Ynyslas Nature Reserve
Picture courtesy of Visitmidwales
With the autumn term having just begun, the time seemed about right to avoid the crowds and certainly the beach directly in front of our cottage remained almost deserted. Borth is a small community, formerly a fishing village, which stretches for about a mile with the sea on one side and a railway line on the other. It’s quite close to the Ynyslas nature reserve which was featured on the BBC’s Springwatch programme the year after the same team spent three seasons at our very own Pensthorpe. Whenever we head west for a holiday we run the risk of doubts regarding the weather. Have we remembered to pack the coats, scarves, gloves and the rest of the wet weather gear? Don’t bother with the sun cream or sunglasses. Well this time we just struck lucky. From day one the skies were blue, the sun warm, the sea calm. Yes, it was a bit chilly taking a dip but glorious none the less. A particular pleasure was in being able to get close to the resident bird life. Perched on the nearby breakwaters were the inevitable gulls but also a regular regiment of cormorants. Overhead, screeching loudly, were flocks of terns whose daily feeding gatherings above the bay were a delight to watch. Their method was simple but effective, dive bombing at great speed, hitting the water with a splash and soon surfacing. If they had caught a small fish it remained in their bills as they flew off, frequently chased by others hoping to share in the bounty. If I had to find one word to describe Borth it would be ‘quirky’. The beach-side properties conformed to no particular standards, varying in size, shape, colour and quality. Some seem to have been thrown together almost at random whilst others were clearly the pride and joy of their owners. There’s one mini-supermarket and a few small shops along the main road. I was a bit shocked to discover a tattoo parlour had arrived since our last visit three years ago. But then I had similar feelings when one opened in Fakenham so I guess that was understandable. If the place reminded me of home at all it was in the friendliness of its people. And the obvious sense of community. I spotted a number of messages left on doors which reflected this. One for the deliverer of meals on wheels, for example, to post the food through the cat flap if the resident happened to be out. For my money such positives are worth much more than meets the eye.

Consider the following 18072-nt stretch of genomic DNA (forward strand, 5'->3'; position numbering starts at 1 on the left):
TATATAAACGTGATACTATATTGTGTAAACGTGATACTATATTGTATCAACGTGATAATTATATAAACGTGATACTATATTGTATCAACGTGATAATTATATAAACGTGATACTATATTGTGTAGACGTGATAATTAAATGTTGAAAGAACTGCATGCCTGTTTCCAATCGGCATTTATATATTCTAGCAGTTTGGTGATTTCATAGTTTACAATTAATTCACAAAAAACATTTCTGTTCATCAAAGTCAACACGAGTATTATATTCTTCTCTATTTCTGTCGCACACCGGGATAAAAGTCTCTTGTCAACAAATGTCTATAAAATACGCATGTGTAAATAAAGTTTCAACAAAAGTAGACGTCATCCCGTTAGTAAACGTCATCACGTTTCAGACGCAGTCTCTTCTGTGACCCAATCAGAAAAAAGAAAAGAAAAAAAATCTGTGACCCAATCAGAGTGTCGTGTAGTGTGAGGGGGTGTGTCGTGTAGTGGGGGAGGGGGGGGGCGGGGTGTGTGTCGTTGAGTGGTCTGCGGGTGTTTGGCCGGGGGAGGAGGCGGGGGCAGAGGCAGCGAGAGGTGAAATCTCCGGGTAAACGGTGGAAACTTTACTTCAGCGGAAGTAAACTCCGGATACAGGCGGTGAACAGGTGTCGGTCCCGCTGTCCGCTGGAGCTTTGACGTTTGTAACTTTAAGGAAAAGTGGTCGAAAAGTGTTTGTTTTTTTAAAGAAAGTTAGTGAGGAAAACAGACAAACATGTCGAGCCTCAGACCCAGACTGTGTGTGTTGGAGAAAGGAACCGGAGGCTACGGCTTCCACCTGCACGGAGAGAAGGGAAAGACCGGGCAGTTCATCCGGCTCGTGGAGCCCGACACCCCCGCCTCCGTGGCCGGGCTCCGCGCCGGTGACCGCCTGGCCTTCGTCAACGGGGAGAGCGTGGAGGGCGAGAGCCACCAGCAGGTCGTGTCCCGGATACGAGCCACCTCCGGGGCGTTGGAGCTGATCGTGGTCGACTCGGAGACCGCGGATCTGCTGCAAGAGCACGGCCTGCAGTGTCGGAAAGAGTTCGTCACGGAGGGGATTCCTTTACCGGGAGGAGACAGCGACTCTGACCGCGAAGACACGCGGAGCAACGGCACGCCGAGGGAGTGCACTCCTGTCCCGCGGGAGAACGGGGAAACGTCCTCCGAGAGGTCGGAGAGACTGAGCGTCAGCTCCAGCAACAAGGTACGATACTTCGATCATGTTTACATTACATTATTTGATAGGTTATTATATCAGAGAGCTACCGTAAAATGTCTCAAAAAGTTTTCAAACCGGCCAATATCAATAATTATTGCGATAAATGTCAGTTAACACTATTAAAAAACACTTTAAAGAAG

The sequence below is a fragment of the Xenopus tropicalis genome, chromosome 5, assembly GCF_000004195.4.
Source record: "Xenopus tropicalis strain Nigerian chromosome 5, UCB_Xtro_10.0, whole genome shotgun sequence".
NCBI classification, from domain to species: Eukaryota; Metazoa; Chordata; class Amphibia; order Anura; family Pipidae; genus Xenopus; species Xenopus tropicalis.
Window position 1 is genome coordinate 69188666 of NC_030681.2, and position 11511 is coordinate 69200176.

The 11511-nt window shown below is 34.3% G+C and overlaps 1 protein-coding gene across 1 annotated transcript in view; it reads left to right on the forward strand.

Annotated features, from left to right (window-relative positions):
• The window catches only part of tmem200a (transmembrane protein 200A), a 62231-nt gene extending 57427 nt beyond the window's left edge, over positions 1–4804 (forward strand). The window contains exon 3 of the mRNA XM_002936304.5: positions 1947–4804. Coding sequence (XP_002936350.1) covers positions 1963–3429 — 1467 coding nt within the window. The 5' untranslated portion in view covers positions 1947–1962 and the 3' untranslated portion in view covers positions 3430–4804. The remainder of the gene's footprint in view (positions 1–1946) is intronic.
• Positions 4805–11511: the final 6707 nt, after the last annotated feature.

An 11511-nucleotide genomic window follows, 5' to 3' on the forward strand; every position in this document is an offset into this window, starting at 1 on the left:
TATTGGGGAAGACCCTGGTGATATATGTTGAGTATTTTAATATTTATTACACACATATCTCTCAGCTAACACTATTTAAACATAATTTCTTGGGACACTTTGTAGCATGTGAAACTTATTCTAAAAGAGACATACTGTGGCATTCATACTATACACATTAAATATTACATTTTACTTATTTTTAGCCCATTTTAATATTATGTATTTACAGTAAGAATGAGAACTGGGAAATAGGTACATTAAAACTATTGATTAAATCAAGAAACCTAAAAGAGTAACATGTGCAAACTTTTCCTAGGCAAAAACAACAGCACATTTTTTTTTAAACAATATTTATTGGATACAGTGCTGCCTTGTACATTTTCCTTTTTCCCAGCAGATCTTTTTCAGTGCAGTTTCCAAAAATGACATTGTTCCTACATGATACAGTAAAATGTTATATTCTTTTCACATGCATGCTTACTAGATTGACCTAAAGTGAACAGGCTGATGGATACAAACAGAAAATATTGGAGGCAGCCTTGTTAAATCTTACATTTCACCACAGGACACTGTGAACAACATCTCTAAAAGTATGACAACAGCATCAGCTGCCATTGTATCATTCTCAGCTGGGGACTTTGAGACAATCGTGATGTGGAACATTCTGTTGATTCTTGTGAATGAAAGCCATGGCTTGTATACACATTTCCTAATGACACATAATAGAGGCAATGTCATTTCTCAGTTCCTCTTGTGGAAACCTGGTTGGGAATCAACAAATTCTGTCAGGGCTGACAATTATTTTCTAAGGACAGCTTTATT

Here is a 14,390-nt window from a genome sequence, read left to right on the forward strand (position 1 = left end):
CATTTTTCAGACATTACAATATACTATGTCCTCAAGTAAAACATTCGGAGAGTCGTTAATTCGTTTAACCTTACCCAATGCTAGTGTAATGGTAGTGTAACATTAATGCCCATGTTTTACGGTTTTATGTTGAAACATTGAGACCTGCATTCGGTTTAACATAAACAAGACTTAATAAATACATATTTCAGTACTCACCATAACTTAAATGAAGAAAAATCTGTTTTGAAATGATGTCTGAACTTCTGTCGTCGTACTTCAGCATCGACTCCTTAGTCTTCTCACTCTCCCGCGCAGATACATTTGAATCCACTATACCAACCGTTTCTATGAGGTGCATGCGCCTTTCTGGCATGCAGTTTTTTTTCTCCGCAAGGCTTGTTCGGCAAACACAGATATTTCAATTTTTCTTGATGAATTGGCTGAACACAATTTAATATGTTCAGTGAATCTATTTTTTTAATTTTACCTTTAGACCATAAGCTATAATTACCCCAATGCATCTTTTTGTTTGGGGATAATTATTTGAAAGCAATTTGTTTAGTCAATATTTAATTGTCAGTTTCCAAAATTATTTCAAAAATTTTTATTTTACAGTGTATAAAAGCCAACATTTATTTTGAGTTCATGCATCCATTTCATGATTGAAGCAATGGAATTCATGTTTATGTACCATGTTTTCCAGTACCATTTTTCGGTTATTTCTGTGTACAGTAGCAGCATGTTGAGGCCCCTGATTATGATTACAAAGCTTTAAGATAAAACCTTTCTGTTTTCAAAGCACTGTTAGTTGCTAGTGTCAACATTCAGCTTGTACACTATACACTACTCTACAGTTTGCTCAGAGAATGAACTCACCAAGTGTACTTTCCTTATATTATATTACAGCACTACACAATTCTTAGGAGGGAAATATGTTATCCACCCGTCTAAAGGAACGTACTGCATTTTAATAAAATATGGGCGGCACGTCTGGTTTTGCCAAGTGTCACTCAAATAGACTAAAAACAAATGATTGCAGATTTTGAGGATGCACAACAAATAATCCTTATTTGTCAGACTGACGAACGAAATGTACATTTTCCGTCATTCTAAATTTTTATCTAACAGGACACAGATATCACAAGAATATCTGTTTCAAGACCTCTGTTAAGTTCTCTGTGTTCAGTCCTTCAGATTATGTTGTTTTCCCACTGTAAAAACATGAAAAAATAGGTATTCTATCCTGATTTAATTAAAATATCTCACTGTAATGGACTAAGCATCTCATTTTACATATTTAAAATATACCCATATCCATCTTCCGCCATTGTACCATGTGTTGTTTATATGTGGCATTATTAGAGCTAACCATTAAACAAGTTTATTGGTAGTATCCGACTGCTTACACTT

n Our time away meant I had to miss the September council meeting at which a new mayor and deputy were elected following the unexpected resignation of Jeremy Punchard in August. As might have been anticipated, current deputy Adrian Vertigan won the approval of the council and accepted the mayor’s chain of office until next May. Voted in as deputy mayor was George Acheson, known to many in the town as a former local GP. He’s a relatively new councillor but has already made his mark as someone of efficiency and enthusiasm. I think he will fill this office with distinction.